Hot, dry, or windy weather increase the need for extra irrigation. Newly transplanted plants are most vulnerable and will need more frequent waterings, but these conditions are tough on all plants. Pay attention to your entire garden and water as necessary. It is best to water during the early morning or late evening, but if a plant needs water, water it regardless of the time of day.
As cooler shorter days approach in the fall you can start backing off your watering schedule. However, windy conditions, even in the winter time, rapidly deplete moisture in plants. Giving your plants an occasional “drink” even when they are dormant, helps insure gardening success.
Signs of "Over Watering": Too much water drowns the roots and deprives the plant of the food and moisture that the roots are supposed to supply. The first signs of too much water show up in the roots. They become brown and mushy. This is hard to see in the garden, but easy to check with plants grown in containers. In the garden, symptoms of over watering are yellow leaves (generally all over the plant) which will soon drop off. Once this occurs, it is often too late to save the plant.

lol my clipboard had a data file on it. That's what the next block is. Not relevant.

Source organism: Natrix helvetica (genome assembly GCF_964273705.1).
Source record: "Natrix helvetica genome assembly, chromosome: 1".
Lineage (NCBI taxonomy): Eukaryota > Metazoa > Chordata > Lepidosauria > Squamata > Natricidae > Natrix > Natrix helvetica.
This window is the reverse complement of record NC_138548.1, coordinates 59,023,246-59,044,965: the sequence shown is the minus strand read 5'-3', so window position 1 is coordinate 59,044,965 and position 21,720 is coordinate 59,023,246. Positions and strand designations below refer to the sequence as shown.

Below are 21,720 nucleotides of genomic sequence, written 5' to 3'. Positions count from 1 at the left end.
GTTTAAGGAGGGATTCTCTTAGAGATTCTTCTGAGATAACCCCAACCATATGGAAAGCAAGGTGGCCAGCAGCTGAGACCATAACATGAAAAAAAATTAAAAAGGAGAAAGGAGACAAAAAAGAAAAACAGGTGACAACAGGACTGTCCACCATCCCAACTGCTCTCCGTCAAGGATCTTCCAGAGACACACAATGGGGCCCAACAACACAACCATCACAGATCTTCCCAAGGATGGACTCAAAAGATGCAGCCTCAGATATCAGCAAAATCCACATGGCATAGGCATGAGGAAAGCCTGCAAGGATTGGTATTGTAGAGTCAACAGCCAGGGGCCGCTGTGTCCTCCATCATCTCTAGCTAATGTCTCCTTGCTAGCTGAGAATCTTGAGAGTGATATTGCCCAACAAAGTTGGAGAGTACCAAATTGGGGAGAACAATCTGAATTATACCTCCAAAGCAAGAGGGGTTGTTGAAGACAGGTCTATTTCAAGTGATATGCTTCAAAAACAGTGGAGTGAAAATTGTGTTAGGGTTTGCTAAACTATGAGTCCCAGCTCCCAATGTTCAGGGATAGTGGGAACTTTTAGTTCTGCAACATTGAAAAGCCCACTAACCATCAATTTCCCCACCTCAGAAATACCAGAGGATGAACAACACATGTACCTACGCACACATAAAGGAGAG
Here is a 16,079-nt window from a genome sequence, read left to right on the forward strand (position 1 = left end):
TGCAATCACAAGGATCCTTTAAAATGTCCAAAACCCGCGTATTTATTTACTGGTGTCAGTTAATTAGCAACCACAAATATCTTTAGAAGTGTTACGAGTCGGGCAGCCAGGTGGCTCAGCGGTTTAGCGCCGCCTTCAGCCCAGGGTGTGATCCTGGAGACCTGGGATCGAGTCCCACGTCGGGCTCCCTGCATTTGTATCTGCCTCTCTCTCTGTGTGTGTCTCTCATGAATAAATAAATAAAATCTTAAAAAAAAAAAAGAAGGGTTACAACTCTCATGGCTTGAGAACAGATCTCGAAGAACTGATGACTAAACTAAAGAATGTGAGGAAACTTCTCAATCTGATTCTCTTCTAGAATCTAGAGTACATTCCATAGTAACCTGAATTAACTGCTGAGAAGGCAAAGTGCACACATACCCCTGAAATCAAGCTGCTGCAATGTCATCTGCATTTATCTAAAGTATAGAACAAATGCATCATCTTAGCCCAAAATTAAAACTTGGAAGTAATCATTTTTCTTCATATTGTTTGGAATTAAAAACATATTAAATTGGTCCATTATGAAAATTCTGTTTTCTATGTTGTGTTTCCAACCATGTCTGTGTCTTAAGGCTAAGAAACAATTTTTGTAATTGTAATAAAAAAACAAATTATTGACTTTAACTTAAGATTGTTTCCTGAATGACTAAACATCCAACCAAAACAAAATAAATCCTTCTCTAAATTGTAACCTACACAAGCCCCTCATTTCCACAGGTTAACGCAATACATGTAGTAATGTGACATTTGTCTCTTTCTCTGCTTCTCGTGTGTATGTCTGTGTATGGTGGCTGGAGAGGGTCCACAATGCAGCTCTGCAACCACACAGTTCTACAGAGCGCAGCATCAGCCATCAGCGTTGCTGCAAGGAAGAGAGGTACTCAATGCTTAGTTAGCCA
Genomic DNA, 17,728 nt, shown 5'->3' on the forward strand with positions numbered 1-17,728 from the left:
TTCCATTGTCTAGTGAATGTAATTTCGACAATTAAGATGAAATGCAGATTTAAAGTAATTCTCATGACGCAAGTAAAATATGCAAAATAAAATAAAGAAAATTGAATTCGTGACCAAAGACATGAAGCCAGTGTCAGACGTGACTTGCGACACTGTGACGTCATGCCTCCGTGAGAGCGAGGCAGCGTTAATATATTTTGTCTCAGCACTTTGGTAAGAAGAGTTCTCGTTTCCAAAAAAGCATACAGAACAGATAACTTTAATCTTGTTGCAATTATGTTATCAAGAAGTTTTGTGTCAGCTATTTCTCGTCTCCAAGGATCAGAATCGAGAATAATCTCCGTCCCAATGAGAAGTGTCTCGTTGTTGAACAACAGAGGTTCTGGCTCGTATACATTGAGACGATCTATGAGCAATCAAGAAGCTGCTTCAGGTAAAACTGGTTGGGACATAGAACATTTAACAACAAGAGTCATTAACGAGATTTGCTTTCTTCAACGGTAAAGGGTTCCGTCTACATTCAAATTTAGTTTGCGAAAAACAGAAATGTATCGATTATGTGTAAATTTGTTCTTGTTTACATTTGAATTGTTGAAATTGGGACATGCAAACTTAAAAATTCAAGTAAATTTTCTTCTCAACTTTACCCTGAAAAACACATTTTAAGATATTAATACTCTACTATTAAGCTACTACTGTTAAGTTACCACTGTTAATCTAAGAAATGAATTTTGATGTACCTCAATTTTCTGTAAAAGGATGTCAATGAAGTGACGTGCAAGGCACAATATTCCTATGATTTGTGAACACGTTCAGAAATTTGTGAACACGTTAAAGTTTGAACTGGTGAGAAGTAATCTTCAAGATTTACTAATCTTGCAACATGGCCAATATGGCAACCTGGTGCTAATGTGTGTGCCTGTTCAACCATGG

Signs of "Under Watering": Too little water deprives the plant of the moisture needed to grow and live. First signs are a slightly washed out color in the leaves, followed by wilting, starting with the youngest and tenderest foliage. If wilting is severe enough, damaged leaves with brown crisp edges may remain even after watering. Very severe wilting in not reversible and plants will die.
If you are in doubt about how much to water use the scratch method to help judge the situation. Using a hand trowel or other implement, scratch below the surface of the soil and check the soil in the root zone for moisture. Moist soil tends to hold together when squeezed, dry soil typically will fall apart. If you judge the soil is too wet – stop watering for a while and let the plant dry out. If you judge the soil is too dry, obviously water it as outlined above.
Fall Clean Up - Putting The Garden To Bed
Fall clean up in the garden is made up of a few quick and easy tasks which will pay huge dividends in the upcoming year.
Fall Clean Up
- As annuals stop blooming or die, pull them up and throw them on the compost pile.
- Lift and store tender bulbs.
- Stake young trees to help protect from wind damage.
- Completely clear the garden of weeds before they drop their seeds and create a problem for next year.
- Cut herbaceous perennials to 2-3" tall and toss the scraps on the compost pile.